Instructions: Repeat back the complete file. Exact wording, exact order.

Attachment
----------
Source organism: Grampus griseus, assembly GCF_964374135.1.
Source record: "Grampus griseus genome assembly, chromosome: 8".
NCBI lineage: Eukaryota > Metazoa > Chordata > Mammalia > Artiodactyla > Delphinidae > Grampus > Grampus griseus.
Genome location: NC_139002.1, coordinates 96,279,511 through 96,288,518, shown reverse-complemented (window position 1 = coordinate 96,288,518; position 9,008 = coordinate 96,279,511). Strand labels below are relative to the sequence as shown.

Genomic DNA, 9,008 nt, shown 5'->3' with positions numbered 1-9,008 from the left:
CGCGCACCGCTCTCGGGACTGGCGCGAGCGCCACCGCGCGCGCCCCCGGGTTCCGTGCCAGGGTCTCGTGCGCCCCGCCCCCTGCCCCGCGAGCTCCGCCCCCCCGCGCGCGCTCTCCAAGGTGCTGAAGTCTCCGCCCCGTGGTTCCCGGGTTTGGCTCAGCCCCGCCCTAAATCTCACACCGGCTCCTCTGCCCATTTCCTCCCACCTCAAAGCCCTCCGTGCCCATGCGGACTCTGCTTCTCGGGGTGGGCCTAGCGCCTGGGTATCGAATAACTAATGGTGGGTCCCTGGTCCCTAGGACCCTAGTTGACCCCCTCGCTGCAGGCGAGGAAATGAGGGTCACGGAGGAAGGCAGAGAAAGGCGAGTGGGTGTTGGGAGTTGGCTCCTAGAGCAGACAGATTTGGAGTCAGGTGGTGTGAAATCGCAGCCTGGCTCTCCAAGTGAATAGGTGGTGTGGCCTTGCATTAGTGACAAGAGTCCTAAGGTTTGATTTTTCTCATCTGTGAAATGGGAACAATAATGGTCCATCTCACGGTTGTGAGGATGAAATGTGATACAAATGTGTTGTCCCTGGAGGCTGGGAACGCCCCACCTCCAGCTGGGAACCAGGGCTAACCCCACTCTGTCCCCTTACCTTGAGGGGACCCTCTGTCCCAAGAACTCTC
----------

Source organism: Grampus griseus, assembly GCF_964374135.1.
Source record: "Grampus griseus genome assembly, chromosome: 8".
NCBI lineage: Eukaryota > Metazoa > Chordata > Mammalia > Artiodactyla > Delphinidae > Grampus > Grampus griseus.
Genome location: NC_139002.1, coordinates 96,279,511 through 96,288,518, shown reverse-complemented (window position 1 = coordinate 96,288,518; position 9,008 = coordinate 96,279,511). Strand labels below are relative to the sequence as shown.

Genomic DNA, 9,008 nt, shown 5'->3' with positions numbered 1-9,008 from the left:
CGCGCACCGCTCTCGGGACTGGCGCGAGCGCCACCGCGCGCGCCCCCGGGTTCCGTGCCAGGGTCTCGTGCGCCCCGCCCCCTGCCCCGCGAGCTCCGCCCCCCCGCGCGCGCTCTCCAAGGTGCTGAAGTCTCCGCCCCGTGGTTCCCGGGTTTGGCTCAGCCCCGCCCTAAATCTCACACCGGCTCCTCTGCCCATTTCCTCCCACCTCAAAGCCCTCCGTGCCCATGCGGACTCTGCTTCTCGGGGTGGGCCTAGCGCCTGGGTATCGAATAACTAATGGTGGGTCCCTGGTCCCTAGGACCCTAGTTGACCCCCTCGCTGCAGGCGAGGAAATGAGGGTCACGGAGGAAGGCAGAGAAAGGCGAGTGGGTGTTGGGAGTTGGCTCCTAGAGCAGACAGATTTGGAGTCAGGTGGTGTGAAATCGCAGCCTGGCTCTCCAAGTGAATAGGTGGTGTGGCCTTGCATTAGTGACAAGAGTCCTAAGGTTTGATTTTTCTCATCTGTGAAATGGGAACAATAATGGTCCATCTCACGGTTGTGAGGATGAAATGTGATACAAATGTGTTGTCCCTGGAGGCTGGGAACGCCCCACCTCCAGCTGGGAACCAGGGCTAACCCCACTCTGTCCCCTTACCTTGAGGGGACCCTCTGTCCCAAGAACTCTC